Every weekend, Quwa will close the week’s news with a review and analysis with the aim to tie together several topics into broader themes. It is an opportunity to reflect upon and discuss issues in a way where key trends are identified and individual news topics are connected into a “bigger picture.”
Can Pakistan find an alternative to America?
Washington’s decision to withhold $300 million in Coalition Support Funds (CSF) to Pakistan (on account of its apparent unwillingness to neutralize the so-called ‘Haqqani Network’) will require Pakistan to review its approach for securing advanced armaments. Traditionally, access to U.S. aid and armaments has served as a means for Pakistan to procure technologically advanced weaponry, especially during the Cold War.
The F-16 is perhaps the most identifiable example of this fact. The F-16 served as the Pakistan Air Force (PAF)’s qualitative spear tip since its induction in the 1980s. However, the PAF is not the only service arm to be dependent on American arms in this manner. The mainstay of the Pakistan Navy’s maritime patrol aircraft (MPA) fleet is comprised of Lockheed Martin P-3C Orion aircraft. The Army’s dedicated attack helicopter fleet is centered on the AH-1F/S Cobra, and it secured a purchase of 15 Bell AH-1Z Vipers.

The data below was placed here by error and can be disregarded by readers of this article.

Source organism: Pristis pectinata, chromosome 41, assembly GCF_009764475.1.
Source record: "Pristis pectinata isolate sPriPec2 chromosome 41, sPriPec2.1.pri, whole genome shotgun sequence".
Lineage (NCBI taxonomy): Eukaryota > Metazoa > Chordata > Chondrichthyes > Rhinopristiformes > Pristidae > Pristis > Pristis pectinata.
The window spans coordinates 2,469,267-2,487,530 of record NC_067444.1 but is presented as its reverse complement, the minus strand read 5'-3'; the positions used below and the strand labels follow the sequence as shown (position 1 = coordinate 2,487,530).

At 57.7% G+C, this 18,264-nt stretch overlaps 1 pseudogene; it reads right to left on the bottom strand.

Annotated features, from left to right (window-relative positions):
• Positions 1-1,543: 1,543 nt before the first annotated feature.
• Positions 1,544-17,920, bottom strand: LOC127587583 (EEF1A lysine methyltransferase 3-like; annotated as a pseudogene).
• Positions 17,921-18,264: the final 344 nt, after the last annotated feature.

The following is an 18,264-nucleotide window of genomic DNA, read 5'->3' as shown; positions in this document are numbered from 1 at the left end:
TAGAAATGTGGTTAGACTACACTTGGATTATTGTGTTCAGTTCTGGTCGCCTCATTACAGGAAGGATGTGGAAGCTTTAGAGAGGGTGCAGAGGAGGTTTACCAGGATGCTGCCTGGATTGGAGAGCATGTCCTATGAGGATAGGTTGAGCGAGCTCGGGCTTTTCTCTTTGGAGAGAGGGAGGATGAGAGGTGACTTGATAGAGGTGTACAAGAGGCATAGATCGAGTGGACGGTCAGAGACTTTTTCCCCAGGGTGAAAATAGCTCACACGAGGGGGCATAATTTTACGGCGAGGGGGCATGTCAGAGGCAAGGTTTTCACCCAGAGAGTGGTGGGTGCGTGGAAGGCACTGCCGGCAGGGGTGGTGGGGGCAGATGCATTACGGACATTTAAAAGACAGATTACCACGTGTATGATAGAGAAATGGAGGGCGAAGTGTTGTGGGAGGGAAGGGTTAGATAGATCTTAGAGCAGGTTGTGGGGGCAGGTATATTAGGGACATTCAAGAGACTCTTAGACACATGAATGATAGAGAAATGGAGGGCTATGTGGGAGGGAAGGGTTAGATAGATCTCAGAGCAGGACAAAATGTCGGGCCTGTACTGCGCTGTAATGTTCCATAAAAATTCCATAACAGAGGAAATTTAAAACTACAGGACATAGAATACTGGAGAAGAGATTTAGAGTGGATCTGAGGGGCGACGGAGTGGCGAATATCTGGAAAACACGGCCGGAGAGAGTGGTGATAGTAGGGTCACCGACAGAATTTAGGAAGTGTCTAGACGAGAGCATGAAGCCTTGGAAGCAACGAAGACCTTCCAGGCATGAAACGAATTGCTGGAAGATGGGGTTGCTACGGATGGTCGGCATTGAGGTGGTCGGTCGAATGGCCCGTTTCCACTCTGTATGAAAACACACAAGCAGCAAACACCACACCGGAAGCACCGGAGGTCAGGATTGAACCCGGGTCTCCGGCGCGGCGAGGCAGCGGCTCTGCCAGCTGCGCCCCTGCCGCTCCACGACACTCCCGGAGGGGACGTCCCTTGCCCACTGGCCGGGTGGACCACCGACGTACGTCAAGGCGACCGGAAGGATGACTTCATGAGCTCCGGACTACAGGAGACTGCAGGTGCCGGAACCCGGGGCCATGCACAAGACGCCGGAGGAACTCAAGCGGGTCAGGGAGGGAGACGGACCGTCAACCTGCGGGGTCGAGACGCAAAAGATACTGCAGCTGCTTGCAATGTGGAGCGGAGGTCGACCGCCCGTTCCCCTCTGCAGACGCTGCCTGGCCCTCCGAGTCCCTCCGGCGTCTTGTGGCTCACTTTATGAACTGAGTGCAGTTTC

While workhorse units are generally of Chinese origin, the Pakistani military has still sought Western armaments as a means to maintain and build its qualitative capabilities. For example, it was the F-16s – via the Block-52+ and Mid-Life Update (MLU) – that introduced modern precision-strike, advanced tactical data-link connectivity and beyond visual range (BVR) air-to-air capabilities to the PAF fighter fleet.
In light of Pakistan’s systemic economic troubles, U.S. assistance has been a central component in helping the Pakistani armed forces acquire modern weaponry, i.e. modern American weaponry. With the stop on CSF and the refusal to provide Foreign Military Financing (FMF) support for a proposed sale of eight F-16C/D Block-52+, Pakistan should consider this avenue shut.